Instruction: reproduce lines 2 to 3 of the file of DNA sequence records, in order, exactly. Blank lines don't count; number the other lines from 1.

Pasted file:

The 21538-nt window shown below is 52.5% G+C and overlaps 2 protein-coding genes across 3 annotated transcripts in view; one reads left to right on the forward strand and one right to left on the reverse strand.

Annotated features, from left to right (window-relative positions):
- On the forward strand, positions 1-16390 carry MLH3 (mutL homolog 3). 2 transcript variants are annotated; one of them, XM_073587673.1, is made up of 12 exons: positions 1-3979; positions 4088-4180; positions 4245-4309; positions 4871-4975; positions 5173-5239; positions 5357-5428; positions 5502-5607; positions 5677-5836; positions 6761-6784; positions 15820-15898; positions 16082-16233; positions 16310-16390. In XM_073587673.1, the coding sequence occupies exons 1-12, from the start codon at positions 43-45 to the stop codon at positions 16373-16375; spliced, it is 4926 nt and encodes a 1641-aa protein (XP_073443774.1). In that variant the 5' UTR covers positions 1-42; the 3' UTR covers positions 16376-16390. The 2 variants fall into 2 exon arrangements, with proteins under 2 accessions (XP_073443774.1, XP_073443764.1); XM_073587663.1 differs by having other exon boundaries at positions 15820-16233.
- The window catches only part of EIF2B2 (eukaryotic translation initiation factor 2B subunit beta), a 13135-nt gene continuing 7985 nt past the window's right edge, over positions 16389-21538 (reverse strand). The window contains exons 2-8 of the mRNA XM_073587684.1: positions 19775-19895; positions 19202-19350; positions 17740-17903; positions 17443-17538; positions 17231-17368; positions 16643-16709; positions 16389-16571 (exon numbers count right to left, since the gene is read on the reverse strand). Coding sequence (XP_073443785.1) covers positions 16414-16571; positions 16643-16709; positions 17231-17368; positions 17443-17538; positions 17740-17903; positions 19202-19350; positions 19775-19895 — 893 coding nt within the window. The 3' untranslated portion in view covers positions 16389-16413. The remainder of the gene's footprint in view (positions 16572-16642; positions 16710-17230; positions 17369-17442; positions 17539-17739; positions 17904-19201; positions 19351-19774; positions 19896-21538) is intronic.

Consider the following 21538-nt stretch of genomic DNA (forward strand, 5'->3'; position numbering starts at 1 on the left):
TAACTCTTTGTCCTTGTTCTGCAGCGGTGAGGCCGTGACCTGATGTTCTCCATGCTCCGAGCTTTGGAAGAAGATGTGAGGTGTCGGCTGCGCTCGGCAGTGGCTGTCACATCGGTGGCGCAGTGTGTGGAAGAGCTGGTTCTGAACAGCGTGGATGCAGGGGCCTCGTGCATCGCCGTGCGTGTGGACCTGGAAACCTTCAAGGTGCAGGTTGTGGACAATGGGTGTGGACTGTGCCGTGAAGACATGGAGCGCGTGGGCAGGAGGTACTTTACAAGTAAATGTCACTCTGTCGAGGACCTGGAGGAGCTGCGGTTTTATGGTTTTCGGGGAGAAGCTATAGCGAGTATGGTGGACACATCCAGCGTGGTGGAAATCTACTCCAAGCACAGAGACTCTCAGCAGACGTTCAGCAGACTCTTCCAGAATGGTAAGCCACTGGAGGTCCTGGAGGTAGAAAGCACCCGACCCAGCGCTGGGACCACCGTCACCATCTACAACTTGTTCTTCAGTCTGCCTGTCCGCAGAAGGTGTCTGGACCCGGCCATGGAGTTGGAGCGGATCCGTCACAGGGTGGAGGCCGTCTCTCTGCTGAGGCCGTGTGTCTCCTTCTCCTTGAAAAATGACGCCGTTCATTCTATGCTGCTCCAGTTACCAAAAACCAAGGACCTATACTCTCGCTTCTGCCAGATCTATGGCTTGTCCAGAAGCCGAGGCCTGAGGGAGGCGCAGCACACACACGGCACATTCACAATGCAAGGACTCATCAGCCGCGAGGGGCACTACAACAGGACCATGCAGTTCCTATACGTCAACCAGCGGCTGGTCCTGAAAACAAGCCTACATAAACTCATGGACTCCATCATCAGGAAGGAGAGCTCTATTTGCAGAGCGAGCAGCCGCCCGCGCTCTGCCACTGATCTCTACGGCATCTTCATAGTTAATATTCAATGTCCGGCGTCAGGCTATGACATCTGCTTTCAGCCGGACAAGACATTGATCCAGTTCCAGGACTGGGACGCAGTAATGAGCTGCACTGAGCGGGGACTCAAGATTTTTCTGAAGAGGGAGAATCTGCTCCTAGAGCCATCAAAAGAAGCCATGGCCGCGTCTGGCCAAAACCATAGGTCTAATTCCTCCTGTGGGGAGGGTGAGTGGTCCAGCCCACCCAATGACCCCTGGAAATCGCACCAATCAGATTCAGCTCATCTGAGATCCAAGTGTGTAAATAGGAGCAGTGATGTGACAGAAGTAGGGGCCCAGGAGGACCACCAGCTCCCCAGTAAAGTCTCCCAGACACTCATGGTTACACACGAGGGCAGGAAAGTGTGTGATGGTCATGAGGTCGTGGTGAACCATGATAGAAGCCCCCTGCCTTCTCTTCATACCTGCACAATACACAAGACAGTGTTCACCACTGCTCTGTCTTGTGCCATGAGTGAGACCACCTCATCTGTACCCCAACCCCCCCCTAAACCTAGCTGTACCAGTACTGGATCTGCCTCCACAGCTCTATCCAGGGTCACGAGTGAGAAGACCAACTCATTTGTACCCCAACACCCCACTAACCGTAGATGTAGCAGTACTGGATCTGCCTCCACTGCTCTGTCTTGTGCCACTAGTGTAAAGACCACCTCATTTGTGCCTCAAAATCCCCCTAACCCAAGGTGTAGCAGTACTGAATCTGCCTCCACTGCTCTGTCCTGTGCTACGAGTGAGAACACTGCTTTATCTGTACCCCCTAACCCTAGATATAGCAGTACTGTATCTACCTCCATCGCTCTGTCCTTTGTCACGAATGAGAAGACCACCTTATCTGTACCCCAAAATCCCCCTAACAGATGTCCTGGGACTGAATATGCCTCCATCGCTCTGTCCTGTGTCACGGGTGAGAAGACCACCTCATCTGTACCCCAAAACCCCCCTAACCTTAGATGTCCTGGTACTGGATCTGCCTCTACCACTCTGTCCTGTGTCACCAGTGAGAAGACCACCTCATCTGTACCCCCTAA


Annotated features, from left to right (window-relative positions):
- On the forward strand, positions 1-16390 carry MLH3 (mutL homolog 3). 2 transcript variants are annotated; one of them, XM_073587673.1, is made up of 12 exons: positions 1-3979; positions 4088-4180; positions 4245-4309; positions 4871-4975; positions 5173-5239; positions 5357-5428; positions 5502-5607; positions 5677-5836; positions 6761-6784; positions 15820-15898; positions 16082-16233; positions 16310-16390. In XM_073587673.1, the coding sequence occupies exons 1-12, from the start codon at positions 43-45 to the stop codon at positions 16373-16375; spliced, it is 4926 nt and encodes a 1641-aa protein (XP_073443774.1). In that variant the 5' UTR covers positions 1-42; the 3' UTR covers positions 16376-16390. The 2 variants fall into 2 exon arrangements, with proteins under 2 accessions (XP_073443774.1, XP_073443764.1); XM_073587663.1 differs by having other exon boundaries at positions 15820-16233.